How to Price Your Products
It doesn’t matter what type of business you start, every business owner feels a bit of hesitation when sending a quote or posting their prices for the first time. There are so many factors to consider. The risk of losing a sale feels like it is always in balance with the risk of undervaluing your work.
So what do you do?
Many of us look to competitors or similar services to provide us with some boundaries. We may charge a flat fee for what we hope to make. We may even post a price and then bring it down bit by bit when we do not hit our sales goals.
Where Not to Look
It is understandable why we would follow these approaches. They give us some reassurance that we are pricing correctly. The only issue is these methods do not take into account anything that is going on within your business.
When relying on pricing from other businesses you are not also accounting for the differences in labor skills, expenses, taxes, overhead, and all the processes that go into their business. These things take time and resources which should play a role in how you develop your prices.
Instead of looking outward, we should be looking inward. Internally, what do your expenses look like? If you have more expenses than a competitor then you should be charging more.
For example, let’s say your workers are more experienced than your competitor and therefore can put more quality work into the products. If you were to be relying on the price of your competitor you would be devaluing their work. It also means you would have to pay them less.
Looking to competitors in your industry can help guide you but they should not be the primary way you come up with your prices.
Instead, we recommend following the Truly Profit Plan.
Pricing Your Products
Step 1 – Calculate Your Budgets
Now that you understand what the Truly Profit Plan is, you are ready to begin calculating the price of your products.
Start by compiling your expenses, monthly, annual, and anything else you expect to show up on your financial statements. Add them up over a year.
Let’s say you calculate total expenses for the year to be $40,000.
If we were to follow the Truly Profit Plan, this would also mean you have the following budgets:
Owners Pay – $40,000
Taxes – $10,000
Profit – $10,000
When added up this would mean you would have to make $100,000 for the entire year.
Step 2 – Calculate Your Goals
Now that you have a goal of $100,000 for the year, let’s determine how many products you believe you could sell in that year.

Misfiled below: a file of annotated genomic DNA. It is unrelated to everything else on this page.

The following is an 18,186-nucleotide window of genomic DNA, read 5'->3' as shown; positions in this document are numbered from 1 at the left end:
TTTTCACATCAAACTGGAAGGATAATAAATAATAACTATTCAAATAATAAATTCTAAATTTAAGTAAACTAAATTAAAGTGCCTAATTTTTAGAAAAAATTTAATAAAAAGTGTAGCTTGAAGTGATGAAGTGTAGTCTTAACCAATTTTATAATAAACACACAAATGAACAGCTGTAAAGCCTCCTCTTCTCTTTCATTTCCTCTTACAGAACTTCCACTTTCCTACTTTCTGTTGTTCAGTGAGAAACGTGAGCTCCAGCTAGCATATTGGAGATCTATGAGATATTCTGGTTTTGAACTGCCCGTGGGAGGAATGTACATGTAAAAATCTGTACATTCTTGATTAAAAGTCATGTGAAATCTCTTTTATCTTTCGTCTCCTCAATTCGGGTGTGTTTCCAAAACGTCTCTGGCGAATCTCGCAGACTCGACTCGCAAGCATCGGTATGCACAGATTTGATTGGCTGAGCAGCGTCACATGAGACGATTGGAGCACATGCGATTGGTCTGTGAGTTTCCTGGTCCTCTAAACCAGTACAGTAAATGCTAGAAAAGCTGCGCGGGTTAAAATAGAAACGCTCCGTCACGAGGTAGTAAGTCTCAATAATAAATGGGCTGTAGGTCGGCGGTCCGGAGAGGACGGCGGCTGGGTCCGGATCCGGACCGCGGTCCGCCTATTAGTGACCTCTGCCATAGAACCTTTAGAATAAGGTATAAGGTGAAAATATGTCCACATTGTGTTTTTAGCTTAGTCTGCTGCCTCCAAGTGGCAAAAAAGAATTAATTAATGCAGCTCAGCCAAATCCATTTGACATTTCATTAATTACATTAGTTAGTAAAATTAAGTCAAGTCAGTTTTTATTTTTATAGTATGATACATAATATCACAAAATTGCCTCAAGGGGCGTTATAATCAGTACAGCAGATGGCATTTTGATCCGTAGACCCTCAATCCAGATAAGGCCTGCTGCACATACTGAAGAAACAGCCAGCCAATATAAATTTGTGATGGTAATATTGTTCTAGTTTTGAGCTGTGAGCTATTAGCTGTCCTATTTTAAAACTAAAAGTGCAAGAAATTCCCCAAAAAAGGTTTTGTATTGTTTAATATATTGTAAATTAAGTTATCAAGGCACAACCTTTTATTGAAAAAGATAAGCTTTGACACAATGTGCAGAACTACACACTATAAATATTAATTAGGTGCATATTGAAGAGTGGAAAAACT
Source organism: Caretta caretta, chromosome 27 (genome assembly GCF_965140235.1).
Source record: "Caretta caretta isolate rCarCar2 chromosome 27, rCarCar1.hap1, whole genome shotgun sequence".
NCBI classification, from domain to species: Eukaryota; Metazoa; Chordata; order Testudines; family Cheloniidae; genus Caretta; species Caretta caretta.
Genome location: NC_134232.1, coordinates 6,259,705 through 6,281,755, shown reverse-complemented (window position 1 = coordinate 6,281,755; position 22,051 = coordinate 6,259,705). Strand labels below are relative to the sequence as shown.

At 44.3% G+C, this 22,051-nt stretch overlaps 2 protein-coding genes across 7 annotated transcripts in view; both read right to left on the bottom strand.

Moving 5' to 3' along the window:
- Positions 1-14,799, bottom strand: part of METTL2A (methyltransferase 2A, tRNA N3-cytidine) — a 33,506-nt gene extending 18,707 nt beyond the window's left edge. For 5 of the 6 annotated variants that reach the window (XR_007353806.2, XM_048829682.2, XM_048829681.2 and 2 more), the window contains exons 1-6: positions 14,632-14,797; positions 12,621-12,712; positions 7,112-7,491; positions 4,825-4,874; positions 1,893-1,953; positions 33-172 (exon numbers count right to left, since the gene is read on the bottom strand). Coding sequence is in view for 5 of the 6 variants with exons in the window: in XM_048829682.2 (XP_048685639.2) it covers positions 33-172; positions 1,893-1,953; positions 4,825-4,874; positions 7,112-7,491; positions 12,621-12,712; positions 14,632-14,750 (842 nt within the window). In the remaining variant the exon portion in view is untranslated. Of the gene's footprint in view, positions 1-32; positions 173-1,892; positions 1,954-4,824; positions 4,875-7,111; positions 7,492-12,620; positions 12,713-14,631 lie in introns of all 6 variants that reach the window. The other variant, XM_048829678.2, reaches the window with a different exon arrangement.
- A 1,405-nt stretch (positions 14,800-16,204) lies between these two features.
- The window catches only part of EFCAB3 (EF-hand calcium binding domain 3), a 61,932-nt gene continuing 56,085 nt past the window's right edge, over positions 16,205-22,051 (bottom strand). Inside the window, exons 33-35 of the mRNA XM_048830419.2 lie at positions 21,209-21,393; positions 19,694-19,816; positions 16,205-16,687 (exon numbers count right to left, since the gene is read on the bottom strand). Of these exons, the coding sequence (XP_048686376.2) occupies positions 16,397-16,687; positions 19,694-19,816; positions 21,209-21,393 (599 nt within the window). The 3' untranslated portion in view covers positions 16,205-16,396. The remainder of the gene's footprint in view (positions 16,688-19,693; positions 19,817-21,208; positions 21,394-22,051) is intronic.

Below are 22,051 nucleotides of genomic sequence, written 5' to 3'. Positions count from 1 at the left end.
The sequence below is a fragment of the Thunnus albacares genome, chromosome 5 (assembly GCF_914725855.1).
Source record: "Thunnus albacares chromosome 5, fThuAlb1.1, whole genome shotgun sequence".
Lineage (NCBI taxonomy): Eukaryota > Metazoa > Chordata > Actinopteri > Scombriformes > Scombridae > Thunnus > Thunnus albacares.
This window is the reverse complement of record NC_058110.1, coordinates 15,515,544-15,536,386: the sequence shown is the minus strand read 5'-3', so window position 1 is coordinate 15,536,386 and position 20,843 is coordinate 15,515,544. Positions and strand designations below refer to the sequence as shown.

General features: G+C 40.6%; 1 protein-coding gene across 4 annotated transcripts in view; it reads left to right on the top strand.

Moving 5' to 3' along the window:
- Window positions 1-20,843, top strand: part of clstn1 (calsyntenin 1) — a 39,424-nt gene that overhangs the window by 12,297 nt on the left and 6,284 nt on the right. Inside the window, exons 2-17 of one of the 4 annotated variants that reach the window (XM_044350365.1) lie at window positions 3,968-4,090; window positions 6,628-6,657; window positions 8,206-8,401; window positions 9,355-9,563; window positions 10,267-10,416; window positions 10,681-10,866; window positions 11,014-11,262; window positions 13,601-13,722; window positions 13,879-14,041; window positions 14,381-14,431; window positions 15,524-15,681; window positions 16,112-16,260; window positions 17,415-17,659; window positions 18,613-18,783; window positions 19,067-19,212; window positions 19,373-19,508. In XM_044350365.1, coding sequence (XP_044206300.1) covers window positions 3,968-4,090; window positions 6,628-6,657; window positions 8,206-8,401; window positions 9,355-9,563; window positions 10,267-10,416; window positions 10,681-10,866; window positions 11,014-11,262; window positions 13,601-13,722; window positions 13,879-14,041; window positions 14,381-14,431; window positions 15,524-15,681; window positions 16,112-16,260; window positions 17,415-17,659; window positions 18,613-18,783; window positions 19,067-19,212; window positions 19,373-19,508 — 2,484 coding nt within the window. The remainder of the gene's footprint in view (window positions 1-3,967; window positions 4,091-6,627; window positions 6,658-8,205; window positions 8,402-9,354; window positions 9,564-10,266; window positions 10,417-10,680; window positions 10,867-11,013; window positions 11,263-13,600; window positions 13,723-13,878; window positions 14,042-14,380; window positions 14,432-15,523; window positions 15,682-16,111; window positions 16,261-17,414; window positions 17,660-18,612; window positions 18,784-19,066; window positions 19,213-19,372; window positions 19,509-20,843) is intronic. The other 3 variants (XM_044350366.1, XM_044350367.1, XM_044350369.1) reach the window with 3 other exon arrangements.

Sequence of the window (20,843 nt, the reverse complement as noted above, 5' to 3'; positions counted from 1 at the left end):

If you can confidently say you could sell 10 per month, we would take:
Annual Expenses / (monthly products sold x 12 months) = Product Price
$100,000 / (10 x 12) = $833
If this price seems doable, then great! You can begin confidently posting your prices. If you feel like this price is too high, or maybe too low then there are a few ways we can adjust.
Step 3 – Adjust Your Goals
If you feel that $833 is too high you can bring this number down by 1 of 2 ways.
First, you can work to decrease your expenses. Remember, under the Truly Profit Plan we are making Profit and Owners Pay a priority! Review your expenses and see where you can cut back or shift things.
Another way you can bring down the price of your products is to set more aggressive selling goals. This is ambitious and can increase your risk, but it is an option.
If you feel the price is too low, then go back to step 1, and instead of calculating your expenses first, start with Owner’s Pay. What do you want to make annually? Start at $40,000, then go up from there. This will help you set more aggressive pricing while making sure you too get paid your worth.
Few business owners start a business knowing exactly who their audience is and what they should be paying for their products. It requires market research and in-depth knowledge of your business. This is a great place to start when trying to establish pricing.
You can adjust over time and get even more advanced with calculating seasonal product demands or various SKUs.
If you are needing more advanced analytics like the ones described above, we recommend working with an accountant. Your business is likely in a place where this kind of oversight will help your business bring in more income and stability.